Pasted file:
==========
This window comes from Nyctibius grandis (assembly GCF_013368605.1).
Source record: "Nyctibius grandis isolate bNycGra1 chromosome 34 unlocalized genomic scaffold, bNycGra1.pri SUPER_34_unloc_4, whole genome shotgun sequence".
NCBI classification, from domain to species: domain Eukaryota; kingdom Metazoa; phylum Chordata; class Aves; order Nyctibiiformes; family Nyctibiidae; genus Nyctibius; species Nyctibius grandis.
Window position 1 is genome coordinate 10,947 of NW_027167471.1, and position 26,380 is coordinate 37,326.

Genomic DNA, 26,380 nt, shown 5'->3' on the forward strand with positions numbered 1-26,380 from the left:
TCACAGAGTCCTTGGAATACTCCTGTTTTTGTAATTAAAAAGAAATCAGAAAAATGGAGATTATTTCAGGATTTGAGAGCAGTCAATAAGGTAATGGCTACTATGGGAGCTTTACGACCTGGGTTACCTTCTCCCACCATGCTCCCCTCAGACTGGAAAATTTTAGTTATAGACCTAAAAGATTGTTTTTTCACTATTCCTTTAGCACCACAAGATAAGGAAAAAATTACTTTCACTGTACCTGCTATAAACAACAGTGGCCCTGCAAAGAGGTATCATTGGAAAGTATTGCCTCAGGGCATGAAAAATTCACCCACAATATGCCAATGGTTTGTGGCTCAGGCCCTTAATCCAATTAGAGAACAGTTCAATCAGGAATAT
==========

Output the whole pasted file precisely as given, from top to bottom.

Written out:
This window comes from Nyctibius grandis (assembly GCF_013368605.1).
Source record: "Nyctibius grandis isolate bNycGra1 chromosome 34 unlocalized genomic scaffold, bNycGra1.pri SUPER_34_unloc_4, whole genome shotgun sequence".
NCBI classification, from domain to species: domain Eukaryota; kingdom Metazoa; phylum Chordata; class Aves; order Nyctibiiformes; family Nyctibiidae; genus Nyctibius; species Nyctibius grandis.
Window position 1 is genome coordinate 10,947 of NW_027167471.1, and position 26,380 is coordinate 37,326.

Genomic DNA, 26,380 nt, shown 5'->3' on the forward strand with positions numbered 1-26,380 from the left:
TCACAGAGTCCTTGGAATACTCCTGTTTTTGTAATTAAAAAGAAATCAGAAAAATGGAGATTATTTCAGGATTTGAGAGCAGTCAATAAGGTAATGGCTACTATGGGAGCTTTACGACCTGGGTTACCTTCTCCCACCATGCTCCCCTCAGACTGGAAAATTTTAGTTATAGACCTAAAAGATTGTTTTTTCACTATTCCTTTAGCACCACAAGATAAGGAAAAAATTACTTTCACTGTACCTGCTATAAACAACAGTGGCCCTGCAAAGAGGTATCATTGGAAAGTATTGCCTCAGGGCATGAAAAATTCACCCACAATATGCCAATGGTTTGTGGCTCAGGCCCTTAATCCAATTAGAGAACAGTTCAATCAGGAATAT